In 1969 Lord Attenborough became Patron of the newly established Gardner Arts Centre on the University campus and his son Michael arrived at Sussex to study English. A keen thespian himself, Michael graduated in 1972 and went on to become the artistic director of London's Almeida Theatre.

Attenborough forged his first formal association with the University when he was appointed Pro-Chancellor in 1970. Familial links were bolstered further the next year, when his daughter Jane came to Sussex to study Sociology.

Jane became an influential arts administrator, but her life was cut short when she, along with her daughter Lucy and mother-in-law Jane Holland, were killed in the tsunami that struck Indian Ocean coastlines on Boxing Day 2004.

At the first Sussex graduation ceremony after her death, Lord Attenborough spoke bravely, declaring: "Today is, importantly, a day of celebration. What happened to my family and hundreds of others should not dent your happiness, sense of achievement and right to enjoy yourselves."

The poignancy of the occasion for the Attenborough family was heightened when Lord Attenborough was called upon to present his son Michael with an honorary degree for his work in theatre, which he dedicated to Jane.

Conferring degrees and doctorates at graduation ceremonies was, of course, one of Lord Attenborough's most important responsibilities as Chancellor. From his appointment to the role in 1998 until his resignation ten years later, he presented literally thousands of awards.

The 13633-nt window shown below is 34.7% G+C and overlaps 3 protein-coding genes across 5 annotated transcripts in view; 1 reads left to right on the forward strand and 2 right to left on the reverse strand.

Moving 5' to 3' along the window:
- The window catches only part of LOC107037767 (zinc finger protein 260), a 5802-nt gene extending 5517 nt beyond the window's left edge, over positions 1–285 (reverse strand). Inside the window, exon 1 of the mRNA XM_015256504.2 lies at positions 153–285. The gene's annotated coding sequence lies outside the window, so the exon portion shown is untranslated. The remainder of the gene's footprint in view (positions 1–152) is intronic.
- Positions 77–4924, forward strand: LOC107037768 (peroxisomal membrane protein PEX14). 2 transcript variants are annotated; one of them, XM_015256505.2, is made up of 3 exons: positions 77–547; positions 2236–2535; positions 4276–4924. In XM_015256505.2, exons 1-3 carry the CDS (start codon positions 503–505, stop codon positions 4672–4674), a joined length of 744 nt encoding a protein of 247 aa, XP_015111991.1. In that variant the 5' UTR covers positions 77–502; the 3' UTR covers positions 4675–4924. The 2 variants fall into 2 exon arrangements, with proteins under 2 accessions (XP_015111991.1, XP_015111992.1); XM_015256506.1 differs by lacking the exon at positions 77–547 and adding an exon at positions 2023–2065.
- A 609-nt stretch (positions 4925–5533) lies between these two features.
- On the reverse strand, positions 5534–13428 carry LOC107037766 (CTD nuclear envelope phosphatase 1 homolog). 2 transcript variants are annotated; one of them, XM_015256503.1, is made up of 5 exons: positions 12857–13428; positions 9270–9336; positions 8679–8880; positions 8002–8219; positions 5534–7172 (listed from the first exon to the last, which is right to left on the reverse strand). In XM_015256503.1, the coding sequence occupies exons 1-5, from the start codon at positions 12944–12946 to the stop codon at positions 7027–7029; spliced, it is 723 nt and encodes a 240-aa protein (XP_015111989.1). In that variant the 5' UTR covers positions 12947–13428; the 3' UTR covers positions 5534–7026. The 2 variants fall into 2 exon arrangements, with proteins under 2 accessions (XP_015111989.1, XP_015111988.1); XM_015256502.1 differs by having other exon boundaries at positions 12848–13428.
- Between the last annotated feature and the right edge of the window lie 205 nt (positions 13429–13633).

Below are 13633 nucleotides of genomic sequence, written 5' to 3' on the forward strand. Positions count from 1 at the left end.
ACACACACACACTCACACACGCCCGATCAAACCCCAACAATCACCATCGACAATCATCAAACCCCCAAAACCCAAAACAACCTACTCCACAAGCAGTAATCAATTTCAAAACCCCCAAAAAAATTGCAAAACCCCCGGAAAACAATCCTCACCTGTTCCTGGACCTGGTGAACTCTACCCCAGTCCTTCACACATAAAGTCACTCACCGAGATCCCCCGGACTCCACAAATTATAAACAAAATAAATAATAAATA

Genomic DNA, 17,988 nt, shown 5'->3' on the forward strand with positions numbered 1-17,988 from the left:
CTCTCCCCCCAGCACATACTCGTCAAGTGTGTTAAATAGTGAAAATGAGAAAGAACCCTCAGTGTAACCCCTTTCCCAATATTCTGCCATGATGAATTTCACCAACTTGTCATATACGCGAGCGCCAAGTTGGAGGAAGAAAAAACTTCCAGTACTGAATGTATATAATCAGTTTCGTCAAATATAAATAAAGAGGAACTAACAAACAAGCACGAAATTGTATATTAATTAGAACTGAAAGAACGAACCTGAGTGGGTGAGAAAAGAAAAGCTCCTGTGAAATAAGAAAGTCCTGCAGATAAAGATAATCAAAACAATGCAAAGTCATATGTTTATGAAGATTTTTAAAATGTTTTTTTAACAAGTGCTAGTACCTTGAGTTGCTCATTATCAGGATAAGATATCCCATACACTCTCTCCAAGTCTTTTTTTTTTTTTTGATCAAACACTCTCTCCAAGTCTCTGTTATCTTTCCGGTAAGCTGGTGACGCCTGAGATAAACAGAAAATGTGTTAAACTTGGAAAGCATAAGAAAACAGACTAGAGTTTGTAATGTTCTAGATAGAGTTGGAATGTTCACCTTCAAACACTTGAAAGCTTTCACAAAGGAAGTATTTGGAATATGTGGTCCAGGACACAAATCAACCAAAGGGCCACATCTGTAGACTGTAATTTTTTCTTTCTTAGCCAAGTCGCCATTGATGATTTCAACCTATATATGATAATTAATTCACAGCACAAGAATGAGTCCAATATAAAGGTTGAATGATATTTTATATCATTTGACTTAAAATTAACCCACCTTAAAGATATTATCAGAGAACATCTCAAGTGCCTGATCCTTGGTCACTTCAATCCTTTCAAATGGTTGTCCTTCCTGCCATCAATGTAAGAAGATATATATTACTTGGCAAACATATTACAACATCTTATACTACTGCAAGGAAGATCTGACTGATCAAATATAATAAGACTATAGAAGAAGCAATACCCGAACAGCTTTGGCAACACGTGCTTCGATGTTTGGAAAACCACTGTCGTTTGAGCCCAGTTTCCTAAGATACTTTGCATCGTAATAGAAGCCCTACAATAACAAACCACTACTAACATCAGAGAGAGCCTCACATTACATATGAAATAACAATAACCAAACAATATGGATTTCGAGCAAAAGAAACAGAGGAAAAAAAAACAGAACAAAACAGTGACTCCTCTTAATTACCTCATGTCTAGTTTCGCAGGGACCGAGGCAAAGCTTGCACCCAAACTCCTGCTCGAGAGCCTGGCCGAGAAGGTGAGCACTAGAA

Despite the high turnover of graduands, Lord Attenborough had the gift of making every one feel specially honoured; staff and students alike noted the enthusiasm, warmth and humour that he brought to every graduation event.

What shone through at these ceremonies was Lord Attenborough's passionate belief that education is a world-changing force, which must be made available to as many people as possible.

Education was only one of the causes that Lord Attenborough championed over the years. Somehow he found the time and boundless energy - between acting in, producing and directing more than 70 films - to support numerous charities in the fields of social justice, disability and the arts.

Through his involvement at Sussex, Lord Attenborough became an influential advocate of the Jubilee Scholarship, a funding scheme to help students with severe disabilities gain entrance into university.

He was also a patron of the Mandela Fund, another scholarship initiative, which granted each year the opportunity for one South African student to study at Sussex.